Carolyn Hahn in Building Operations
What should your co-op or condo board look for in a uniform? First of all, it should reflect who you are. Doormen (a.k.a. doorpersons) need to be easily recognizable for security and service reasons. "It's got to fit the neighborhood. When buildings were being converted in the early '80s, you'd see these very new co-op boards in the West Village, for example, outfitting their doormen with long-tailed coats," recalls Edith Schickedanz, a management executive at Gumley-Haft." They were trying for a white-glove image for what had been a modest rental building, and it just didn't work."
"Don't turn your staff into clowns," says Margie Russell, executive director of the New York Association of Realty Managers (NYARM). "No jaunty little fedoras at an angle, no London bobbies. Nothing from the Renaissance." Russell does feels that a hat is appropriate for doormen who stand outside. But not, she cautions, "those high-brimmed hats — they were called crowns for a reason."
Don't turn your staff into
clowns. No jaunty little
fedoras, no London bobbies.
Nothing from the Renaissance.
"Looking gimmicky is the wrong focus for doormen," says Don Levy, a vice president at Brown Harris Stevens. "You want them to be a visible deterrent to people who should not be in the building." But don't overdo it: "Military touches, epaulets, even white gloves are out," says Steve Greenbaum, director of management at Mark Greenberg Realty.
At Schwab House, the board set up a subcommittee of residents, including one who had worked for years in the garment trade. The results, obtained through Top Hat Uniforms: conservative grey suits with grey trim and silver name tags. Schwab House bought the uniforms outright and has a cleaning contract with a dry cleaner that leases space from the co-op.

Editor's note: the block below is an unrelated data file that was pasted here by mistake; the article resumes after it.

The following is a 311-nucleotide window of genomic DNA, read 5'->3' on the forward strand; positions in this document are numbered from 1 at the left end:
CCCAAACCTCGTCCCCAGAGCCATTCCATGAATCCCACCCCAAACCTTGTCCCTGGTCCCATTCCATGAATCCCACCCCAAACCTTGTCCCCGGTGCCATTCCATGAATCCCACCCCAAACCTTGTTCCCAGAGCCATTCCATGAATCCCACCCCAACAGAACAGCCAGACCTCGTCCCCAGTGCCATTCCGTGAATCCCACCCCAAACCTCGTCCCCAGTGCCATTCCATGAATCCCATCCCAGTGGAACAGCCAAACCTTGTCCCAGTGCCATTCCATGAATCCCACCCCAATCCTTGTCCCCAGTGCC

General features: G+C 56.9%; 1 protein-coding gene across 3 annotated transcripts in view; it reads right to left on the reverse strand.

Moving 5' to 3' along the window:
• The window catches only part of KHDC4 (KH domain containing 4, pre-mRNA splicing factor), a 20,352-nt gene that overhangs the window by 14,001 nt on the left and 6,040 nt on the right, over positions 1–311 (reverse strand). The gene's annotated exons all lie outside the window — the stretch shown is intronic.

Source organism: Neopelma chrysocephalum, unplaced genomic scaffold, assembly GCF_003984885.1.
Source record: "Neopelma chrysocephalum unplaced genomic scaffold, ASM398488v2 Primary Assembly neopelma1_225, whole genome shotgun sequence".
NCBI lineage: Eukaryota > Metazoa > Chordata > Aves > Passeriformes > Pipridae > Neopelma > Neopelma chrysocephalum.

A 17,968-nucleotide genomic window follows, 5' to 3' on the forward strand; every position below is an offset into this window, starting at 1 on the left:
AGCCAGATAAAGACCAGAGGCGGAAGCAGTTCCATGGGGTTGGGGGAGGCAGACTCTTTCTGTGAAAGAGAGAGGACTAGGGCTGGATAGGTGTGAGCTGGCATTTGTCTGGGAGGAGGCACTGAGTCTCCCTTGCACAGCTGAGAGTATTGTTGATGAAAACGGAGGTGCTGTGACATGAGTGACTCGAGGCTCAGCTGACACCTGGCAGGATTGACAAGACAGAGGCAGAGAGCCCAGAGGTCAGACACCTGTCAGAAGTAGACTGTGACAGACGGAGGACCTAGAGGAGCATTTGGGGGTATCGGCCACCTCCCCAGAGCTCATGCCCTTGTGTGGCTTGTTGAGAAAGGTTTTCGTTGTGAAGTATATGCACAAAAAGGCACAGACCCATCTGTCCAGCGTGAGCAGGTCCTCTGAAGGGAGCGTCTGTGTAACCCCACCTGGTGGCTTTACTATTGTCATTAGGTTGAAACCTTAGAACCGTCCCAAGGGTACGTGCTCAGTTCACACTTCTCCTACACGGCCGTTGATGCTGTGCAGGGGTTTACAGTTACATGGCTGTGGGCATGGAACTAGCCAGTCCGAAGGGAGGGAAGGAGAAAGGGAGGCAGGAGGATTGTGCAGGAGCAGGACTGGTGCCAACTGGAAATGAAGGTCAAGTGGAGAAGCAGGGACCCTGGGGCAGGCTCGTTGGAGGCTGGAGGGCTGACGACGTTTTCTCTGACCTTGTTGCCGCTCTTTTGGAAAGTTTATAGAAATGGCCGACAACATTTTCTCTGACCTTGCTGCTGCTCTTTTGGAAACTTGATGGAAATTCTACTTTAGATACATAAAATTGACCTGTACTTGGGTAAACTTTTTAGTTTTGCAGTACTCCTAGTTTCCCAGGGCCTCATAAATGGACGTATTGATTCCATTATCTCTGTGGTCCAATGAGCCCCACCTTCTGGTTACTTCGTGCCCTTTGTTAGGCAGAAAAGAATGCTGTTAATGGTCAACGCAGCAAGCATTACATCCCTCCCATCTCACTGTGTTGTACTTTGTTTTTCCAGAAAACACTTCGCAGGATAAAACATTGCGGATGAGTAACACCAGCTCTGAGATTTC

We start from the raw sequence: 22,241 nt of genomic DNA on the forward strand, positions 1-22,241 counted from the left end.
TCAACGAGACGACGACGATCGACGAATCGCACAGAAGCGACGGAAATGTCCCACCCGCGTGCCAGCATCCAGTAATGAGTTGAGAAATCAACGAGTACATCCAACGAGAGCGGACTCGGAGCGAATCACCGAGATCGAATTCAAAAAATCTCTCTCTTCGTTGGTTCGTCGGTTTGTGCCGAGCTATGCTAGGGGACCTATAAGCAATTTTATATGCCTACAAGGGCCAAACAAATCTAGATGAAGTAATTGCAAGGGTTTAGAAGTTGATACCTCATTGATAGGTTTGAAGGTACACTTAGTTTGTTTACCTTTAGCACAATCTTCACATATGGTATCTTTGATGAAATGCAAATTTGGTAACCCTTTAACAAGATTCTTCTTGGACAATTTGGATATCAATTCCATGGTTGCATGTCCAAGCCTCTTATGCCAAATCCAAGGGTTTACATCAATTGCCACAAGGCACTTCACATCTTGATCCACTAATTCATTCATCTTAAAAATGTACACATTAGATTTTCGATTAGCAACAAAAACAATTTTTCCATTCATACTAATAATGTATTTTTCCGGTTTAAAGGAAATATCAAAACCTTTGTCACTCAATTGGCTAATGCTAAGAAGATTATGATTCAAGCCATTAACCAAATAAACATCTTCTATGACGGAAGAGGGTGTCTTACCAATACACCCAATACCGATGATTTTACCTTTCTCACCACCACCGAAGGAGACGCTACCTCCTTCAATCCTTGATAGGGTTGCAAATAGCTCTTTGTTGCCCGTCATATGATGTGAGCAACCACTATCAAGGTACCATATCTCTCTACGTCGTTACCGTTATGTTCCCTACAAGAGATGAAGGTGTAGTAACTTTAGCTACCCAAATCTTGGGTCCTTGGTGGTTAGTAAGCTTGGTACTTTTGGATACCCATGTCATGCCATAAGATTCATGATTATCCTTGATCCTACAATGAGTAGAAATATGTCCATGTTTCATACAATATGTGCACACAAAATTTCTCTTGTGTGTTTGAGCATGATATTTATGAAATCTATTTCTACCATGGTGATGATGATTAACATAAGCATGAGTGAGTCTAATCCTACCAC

While some buildings do squeak by with one suit jacket and two pairs of pants for doormen and other front-of-building staff, most try for two jackets and two or more pairs of pants. Even that each may not be enough, says Gabe Piro, owner of Dornan Uniforms. "Pants get damaged more easily than jackets. Or if one doesn't come back from the cleaner in time and one is damaged, you've got no backup." If the building can afford it, "a third jacket is going to give a more polished look over the long haul," says Jennifer Busch, the owner of I Buss Uniforms.
Start small. Don't order more than you need. "You probably don't need five shirts per person," Ray Christian, owner of W.H. Christian Uniforms, says. "Once you've established five as the base, good luck ever [reducing it]. If you start at three shirts, you can bump it up on a case-by-case basis."
Keeping uniforms in tip-top shape is an ongoing process. With a big staff, most managing agents suggest a cleaning contract, or even contracting with a local dry cleaner that offers a bulk rate.
When Eric Mandelbaum was selected as board president of Seward Park, the 1,728-unit co-op on Manhattan's Lower East Side, uniforms were very low on the list of things he felt the board needed to address. That's because longtime general manager Frank Durant had already dealt with it sometime before Mandelbaum had joined the board. "Each and every person on our very large staff had 21 changes of clothing." Was that a lot? "Seven changes of clothing is standard, even generous. We had 21," Durant notes. ”We were stuck paying an enormously inflated price for rental and cleaning.” Durant requested an immediate renegotiation of the contract, which brought monthly uniform rental and cleaning charges down to $300 per month, but he eventually advised the building not to renew the contract.
A well-made custom outfit can cost $1,000. More affordably, off-the-rack uniforms can be tailored and customized in two to three weeks.
Either way, the budget for uniforms will have cyclical peaks and eddies. "I'd say every three or four years [you replace them]," says Lyn Whiting, a vice president at The Argo Corporation and resident manager at the 1,130-unit Fordham Hill in Riverdale, The Bronx. She notes that the first year will be a bump, followed by two quiet years, followed by a bump in the fourth year.
Then, of course, there are some who will wear one uniform forever. Some residents at the 48-unit co-op at 404 Riverside Drive still remember "Eddie." A wisecracking little man who jauntily greeted everyone as he opened the door, he seemed to love being a doorman.
It's no surprise, then, that at his own request, he was buried in his uniform.
The article was updated to correct a Frank Durant quote. The $300 cleaning figure was after that figure was lowered, not before.
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